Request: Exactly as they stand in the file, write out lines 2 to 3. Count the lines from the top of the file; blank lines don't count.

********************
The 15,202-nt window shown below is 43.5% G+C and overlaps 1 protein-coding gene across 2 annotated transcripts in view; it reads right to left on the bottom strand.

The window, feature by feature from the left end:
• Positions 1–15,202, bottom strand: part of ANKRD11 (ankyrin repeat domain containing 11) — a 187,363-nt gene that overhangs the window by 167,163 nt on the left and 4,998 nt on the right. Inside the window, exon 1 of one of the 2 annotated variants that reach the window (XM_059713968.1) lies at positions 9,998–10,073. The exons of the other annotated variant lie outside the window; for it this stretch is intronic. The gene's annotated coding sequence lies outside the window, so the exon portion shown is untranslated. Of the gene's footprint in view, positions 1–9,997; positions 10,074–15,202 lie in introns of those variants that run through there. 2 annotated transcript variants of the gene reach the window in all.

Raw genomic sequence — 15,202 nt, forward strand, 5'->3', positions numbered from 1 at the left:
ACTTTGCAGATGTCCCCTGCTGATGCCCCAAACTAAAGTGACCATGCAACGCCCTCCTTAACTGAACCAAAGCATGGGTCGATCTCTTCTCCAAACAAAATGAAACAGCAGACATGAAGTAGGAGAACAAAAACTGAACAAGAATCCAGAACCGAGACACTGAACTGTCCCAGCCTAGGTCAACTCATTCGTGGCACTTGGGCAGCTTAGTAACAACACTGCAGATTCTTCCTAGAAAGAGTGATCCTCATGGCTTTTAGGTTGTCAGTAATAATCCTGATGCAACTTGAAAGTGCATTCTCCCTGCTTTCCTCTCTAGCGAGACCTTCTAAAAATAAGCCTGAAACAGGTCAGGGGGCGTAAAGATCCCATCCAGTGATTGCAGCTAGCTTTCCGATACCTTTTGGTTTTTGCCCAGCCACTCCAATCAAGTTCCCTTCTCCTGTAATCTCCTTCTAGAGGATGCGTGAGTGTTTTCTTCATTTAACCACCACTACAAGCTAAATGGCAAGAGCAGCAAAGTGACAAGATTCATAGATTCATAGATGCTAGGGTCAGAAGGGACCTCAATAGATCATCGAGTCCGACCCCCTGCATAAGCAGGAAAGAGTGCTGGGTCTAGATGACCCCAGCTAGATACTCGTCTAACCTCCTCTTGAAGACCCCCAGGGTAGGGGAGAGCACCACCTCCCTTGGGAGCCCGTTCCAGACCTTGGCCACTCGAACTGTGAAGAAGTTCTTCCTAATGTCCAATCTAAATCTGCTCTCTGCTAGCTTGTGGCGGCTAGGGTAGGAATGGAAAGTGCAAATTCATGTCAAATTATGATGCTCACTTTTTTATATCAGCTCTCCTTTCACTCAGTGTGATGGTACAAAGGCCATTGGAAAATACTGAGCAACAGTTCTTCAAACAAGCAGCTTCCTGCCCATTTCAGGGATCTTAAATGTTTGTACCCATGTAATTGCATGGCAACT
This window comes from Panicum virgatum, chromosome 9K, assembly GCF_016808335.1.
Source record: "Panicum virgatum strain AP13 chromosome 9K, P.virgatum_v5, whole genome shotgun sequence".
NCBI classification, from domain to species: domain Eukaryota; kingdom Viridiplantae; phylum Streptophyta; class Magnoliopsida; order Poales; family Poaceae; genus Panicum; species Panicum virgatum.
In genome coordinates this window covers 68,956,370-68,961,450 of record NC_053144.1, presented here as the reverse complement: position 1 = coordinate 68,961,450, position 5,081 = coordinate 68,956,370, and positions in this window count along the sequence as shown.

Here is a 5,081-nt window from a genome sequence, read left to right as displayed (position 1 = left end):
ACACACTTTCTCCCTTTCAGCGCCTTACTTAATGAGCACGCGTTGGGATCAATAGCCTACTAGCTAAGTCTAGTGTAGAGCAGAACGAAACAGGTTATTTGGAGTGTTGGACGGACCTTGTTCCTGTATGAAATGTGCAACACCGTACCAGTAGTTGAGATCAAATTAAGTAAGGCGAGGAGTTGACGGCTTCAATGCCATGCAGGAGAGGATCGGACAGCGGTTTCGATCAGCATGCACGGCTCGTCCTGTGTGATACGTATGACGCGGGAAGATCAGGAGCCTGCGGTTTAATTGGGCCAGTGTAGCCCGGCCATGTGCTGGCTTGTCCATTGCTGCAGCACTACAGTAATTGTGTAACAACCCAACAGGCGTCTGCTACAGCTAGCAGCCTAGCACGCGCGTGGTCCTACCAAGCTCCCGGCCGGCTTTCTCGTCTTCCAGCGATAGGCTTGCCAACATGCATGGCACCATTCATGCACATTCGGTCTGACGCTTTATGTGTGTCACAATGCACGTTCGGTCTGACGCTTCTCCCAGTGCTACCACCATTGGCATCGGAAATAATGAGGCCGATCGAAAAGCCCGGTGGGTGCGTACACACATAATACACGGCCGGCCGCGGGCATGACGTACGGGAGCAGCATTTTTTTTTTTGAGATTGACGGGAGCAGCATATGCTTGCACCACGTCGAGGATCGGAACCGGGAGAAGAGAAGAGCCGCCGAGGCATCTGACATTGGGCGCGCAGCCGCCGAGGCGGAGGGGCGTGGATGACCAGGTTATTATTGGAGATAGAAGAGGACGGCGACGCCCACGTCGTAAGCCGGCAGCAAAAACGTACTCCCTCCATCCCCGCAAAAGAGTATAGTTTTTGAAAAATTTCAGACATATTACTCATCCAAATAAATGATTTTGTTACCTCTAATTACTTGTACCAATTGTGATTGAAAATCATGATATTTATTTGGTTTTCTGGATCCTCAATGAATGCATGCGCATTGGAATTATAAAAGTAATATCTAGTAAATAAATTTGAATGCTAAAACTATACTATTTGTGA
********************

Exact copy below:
The window, feature by feature from the left end:
• Positions 1–15,202, bottom strand: part of ANKRD11 (ankyrin repeat domain containing 11) — a 187,363-nt gene that overhangs the window by 167,163 nt on the left and 4,998 nt on the right. Inside the window, exon 1 of one of the 2 annotated variants that reach the window (XM_059713968.1) lies at positions 9,998–10,073. The exons of the other annotated variant lie outside the window; for it this stretch is intronic. The gene's annotated coding sequence lies outside the window, so the exon portion shown is untranslated. Of the gene's footprint in view, positions 1–9,997; positions 10,074–15,202 lie in introns of those variants that run through there. 2 annotated transcript variants of the gene reach the window in all.